A richer scenario for decision making takes place when animals move in groups. In this case, the behaviors of other animals are an extra source of information (6⇓⇓⇓⇓⇓⇓⇓⇓⇓⇓⇓⇓⇓⇓⇓⇓⇓⇓⇓⇓⇓⇓⇓⇓⇓⇓⇓–34). Animals of different species have been observed to incorporate this extra information in their decisions in different ways. Some species make decisions that can be explained using the differences of the numbers of animals taking each option (21, 22), others according to the relative differences (Weber’s law) (23, 24) or using other rules (25⇓⇓⇓⇓⇓⇓⇓⇓–34). This diversity of decision schemes has translated into a diversity of models (21, 22, 24⇓⇓⇓⇓⇓⇓⇓⇓⇓–34).

To search for a unified framework having the diversity of decision-making schemes as particular cases, we generalized Bayesian decision making to the case of animal collectives. Our previous attempt at building such a theory predicted that the only relevant social information is the difference of the numbers of individuals already choosing each available option, and not the numbers themselves or the relative differences (or Weber’s law) (22). However, this theory was limited to the particular case in which only one of the options could be a good option (22). We have now generalized the theory, allowing all available options to be good or bad options. We found that this generalization explains the diversity of decision rules observed in collectives, maintaining the same conceptual and mathematical simplicity, and containing our previous theory as a particular case. We have tested the theory experimentally in decision experiments using zebrafish (*Danio rerio*), but to cover the diversity of decision systems, we have also tested it using rich datasets of decision making in argentine ants (*Linepithema humile*) (24) and three-spined sticklebacks (*Gasterosteus aculeatus*) (25, 26). We found a quantitative match between the theory and the different decision systems of these representative species.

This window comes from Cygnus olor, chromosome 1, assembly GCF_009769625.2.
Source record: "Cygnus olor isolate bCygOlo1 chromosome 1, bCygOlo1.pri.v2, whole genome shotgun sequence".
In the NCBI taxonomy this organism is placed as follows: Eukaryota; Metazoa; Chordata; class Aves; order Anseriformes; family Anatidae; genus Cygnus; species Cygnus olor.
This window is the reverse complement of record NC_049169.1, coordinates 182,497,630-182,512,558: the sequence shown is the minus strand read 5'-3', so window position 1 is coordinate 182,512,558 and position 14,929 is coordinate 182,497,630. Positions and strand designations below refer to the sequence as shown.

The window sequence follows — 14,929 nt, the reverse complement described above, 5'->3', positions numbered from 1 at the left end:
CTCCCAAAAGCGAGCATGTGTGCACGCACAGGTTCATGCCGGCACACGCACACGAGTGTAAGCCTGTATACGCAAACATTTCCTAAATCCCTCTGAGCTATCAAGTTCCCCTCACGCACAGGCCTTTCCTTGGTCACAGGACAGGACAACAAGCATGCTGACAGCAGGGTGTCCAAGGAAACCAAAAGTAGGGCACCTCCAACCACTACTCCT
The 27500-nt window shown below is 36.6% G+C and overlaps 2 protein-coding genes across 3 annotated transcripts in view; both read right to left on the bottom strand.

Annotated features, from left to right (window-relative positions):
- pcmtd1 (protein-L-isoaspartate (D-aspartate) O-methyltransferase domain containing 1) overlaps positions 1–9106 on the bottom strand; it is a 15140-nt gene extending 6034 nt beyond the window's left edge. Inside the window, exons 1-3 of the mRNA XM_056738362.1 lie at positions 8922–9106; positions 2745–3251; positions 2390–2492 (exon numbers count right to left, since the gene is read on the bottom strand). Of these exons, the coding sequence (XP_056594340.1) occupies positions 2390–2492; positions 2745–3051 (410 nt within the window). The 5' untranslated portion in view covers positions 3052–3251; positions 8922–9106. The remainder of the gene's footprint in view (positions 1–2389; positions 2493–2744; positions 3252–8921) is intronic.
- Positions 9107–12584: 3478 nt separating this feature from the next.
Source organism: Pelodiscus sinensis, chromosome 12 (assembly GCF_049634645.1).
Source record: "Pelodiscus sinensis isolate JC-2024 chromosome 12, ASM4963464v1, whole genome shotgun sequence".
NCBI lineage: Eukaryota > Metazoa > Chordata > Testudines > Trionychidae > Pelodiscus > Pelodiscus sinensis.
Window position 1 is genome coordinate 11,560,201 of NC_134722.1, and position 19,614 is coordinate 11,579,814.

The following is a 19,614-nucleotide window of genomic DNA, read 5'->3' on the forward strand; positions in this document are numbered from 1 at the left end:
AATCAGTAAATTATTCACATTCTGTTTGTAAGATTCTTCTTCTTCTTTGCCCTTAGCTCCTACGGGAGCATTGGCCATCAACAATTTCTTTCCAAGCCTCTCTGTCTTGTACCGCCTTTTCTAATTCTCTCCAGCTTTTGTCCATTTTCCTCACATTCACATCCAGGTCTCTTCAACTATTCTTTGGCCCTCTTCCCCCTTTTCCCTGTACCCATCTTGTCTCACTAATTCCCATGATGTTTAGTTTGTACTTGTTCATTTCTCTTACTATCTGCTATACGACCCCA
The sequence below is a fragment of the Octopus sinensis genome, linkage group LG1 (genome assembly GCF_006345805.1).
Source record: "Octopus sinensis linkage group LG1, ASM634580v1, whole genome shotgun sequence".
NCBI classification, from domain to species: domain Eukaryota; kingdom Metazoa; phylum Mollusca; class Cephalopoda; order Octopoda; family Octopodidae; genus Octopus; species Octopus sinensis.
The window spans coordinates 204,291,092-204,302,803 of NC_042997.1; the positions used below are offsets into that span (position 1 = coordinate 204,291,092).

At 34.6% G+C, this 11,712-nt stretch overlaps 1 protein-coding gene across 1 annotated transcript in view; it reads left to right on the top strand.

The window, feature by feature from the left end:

## Results